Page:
Fiction isn't memoir and memoir isn't fiction.~ Arthur Phillips
Today I am pleased to welcome Carol Bodensteiner, memoir writer and author of Growing Up Country: Memories of an Iowa Farm Girl. Today Carol and I will be talking about her transition from memoir to historical fiction for her next project.
Please join me in welcoming Carol to Healing by Writing!
SM: Carol, in reading your bio, it is clear that most of your professional life has involved some form of writing. Did you always want to write, or did it just happen spontaneously while in college or a specific job?
CB: In grade school, I wrote an essay I was particularly proud of. When I got a “C” on that essay (probably because of my atrocious handwriting), I was totally deflated. That early experience stuck with me and I managed to make it through high school and most of college without any real sense that I had any writing skill. I came to understand not only that I liked to write but also that I was pretty good at it when I took an editorial position at an association and subsequently moved into public relations.
SM: You have published your memoir, Growing Up Country: Memories of an Iowa Farm Girl. What was the catalyst behind writing down these cherished memories?
CB: I blame my mother. She believed in my writing before I did. She said to me so many times, “You’re a writer. You can write our family stories.” Finally I listened. My original intent was to write about my parents, and it took years to get to my memoir. I’m grateful Mom never quit pushing me on this.
SM: Currently, you are working on a historical novel set in WWI. What draws you to write about this time period and specifically WWI?
CB: My maternal grandfather died of the Spanish flu in 1918, and I’ve always been intrigued by my link to that huge world event. My grandmother never remarried. She was a stern woman who didn’t talk about the past, but then I never asked her, either. So, my upcoming novel – Go Away Home – is fictional, but in a way it gives a life to the grandfather I never knew and to the grandmother I only knew as a taciturn old woman.
SM: Historical fiction necessarily requires research on the part of the writer. Have you done an extensive amount of research for this work?
CB:I love research, and I’ve done a lot for this novel. This era is rich with social and technological change: cameras become available to the average person; cars are more prevalent but in Iowa at least, the roads didn’t support them; women are fighting for suffrage. One of my characters is a professional photographer, so I’ve had to learn how photography studios were set up and how film was developed and printed – in a time when electricity was not available everywhere. Though the novel is set during WWI, it’s not about the war per se. Nonetheless, I’ve had to research the politics of the era and understand how the war affected Americans before and after the U.S. got involved.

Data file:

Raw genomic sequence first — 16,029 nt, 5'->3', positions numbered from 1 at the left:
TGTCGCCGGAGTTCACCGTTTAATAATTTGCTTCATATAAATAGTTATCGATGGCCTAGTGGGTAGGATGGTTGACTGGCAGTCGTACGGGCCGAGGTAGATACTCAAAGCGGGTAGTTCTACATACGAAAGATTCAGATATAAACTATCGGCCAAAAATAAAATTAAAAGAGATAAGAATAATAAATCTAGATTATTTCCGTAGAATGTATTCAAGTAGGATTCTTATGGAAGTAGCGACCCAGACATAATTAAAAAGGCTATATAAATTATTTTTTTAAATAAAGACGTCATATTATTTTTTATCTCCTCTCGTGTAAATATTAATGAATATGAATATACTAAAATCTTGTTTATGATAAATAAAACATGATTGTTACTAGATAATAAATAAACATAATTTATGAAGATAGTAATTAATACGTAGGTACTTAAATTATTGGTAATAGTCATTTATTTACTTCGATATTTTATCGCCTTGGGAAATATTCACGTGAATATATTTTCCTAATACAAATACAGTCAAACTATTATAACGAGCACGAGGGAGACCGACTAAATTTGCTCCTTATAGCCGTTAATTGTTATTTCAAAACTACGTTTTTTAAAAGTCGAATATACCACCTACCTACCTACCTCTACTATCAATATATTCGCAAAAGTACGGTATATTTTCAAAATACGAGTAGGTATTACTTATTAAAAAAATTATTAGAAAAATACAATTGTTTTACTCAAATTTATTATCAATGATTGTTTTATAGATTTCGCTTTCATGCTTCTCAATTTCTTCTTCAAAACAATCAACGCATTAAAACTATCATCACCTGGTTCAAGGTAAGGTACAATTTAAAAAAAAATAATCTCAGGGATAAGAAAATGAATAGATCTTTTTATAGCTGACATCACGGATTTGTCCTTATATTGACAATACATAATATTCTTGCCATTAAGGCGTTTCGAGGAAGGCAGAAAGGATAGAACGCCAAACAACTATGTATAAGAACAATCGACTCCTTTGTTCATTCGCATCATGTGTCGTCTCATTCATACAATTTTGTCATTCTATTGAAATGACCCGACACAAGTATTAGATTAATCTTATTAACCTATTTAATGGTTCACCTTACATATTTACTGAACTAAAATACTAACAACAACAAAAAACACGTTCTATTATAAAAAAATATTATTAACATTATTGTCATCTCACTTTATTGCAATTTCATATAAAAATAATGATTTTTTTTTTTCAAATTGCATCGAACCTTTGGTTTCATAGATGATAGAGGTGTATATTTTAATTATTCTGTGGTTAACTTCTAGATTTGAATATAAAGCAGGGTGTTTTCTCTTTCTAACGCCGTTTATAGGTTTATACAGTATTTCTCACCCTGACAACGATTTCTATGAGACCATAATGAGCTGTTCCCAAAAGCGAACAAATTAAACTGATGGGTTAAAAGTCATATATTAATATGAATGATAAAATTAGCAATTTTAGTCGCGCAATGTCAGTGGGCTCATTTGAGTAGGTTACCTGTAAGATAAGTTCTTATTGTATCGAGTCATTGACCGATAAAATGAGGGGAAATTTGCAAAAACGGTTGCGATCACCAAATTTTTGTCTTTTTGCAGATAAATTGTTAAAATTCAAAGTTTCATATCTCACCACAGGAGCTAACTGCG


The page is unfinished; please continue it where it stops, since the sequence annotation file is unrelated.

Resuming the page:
SM: Would you speak to the differences and/or similarities you see between writing memoir and historical fiction?
CB:With memoir, of course, I was working with the actual events of my life and the greatest challenge was to decide what to include and what to leave out. Since my novel began with a few known events from my grandparents’ lives, the biggest challenge was to let go of reality and create a story arc that worked. Both genres are similar in that they need to be good stories, well written.
SM: At this point, can you say whether you are enjoying working in memoir or historical fiction more? And why?
CB:There are so many similarities in good creative writing that I can say I like both and find each form rewarding in its own way. I do like working with events I’ve lived myself, even though writing about them can sometimes be painful. At the same time, I’m fascinated by the rush of energy I feel when my fictional characters do the most unexpected things.
SM: Are there are other book projects on the horizon for you?
CB: I can only think of one project at a time, but as my novel gets closer to publication, I’ve begun to think about what’s next. On the non-fiction front, I’m fascinated by the Orphan Trains (an Orphan Train plays in my novel) that brought a quarter million orphans from the streets of east coast cities and put them in homes across the U.S. I’ve also thought about personal essays and memoir-based short stories. On the fiction front, some of my beta readers have clamored to know what happens next for the characters in my novel. What I’ve learned is to trust that what needs to be written, will be written. So I will be as curious as anyone to see what comes out when I put my fingers over the keys!
SM: Lastly, do you have any advice you’d like to share with other writers?
CB: Keep writing. Don’t worry about what it will look like and how long it will be or if anyone will buy it. All that can be sorted out later. For now: Keep writing.
* * *
Thank you, Carol, for sharing your thoughts on transitioning between two genre in your writing, specifically from memoir to historical fiction. Good luck with your new book!
Carol Bodensteiner is a writer who finds inspiration in the places, people, culture and history of the Midwest. After a successful career in public relations consulting, she turned to creative writing. She blogs about writing, her prairie, gardening, and whatever in life interests her at the moment at www.carolbodensteiner.com She published her memoir GROWING UP COUNTRY in 2008 as a paperback and as an ebook in 2011. She has had essays published in several anthologies. Her debut novel, historical fiction set during World War I, will be published in 2014.
Growing Up Country: Memories of an Iowa Farm Girl is available in paperback and ebook forms from:
* * *
Please join us below for discussion and comments about writing memoir and historical fiction. We'd love to hear from you!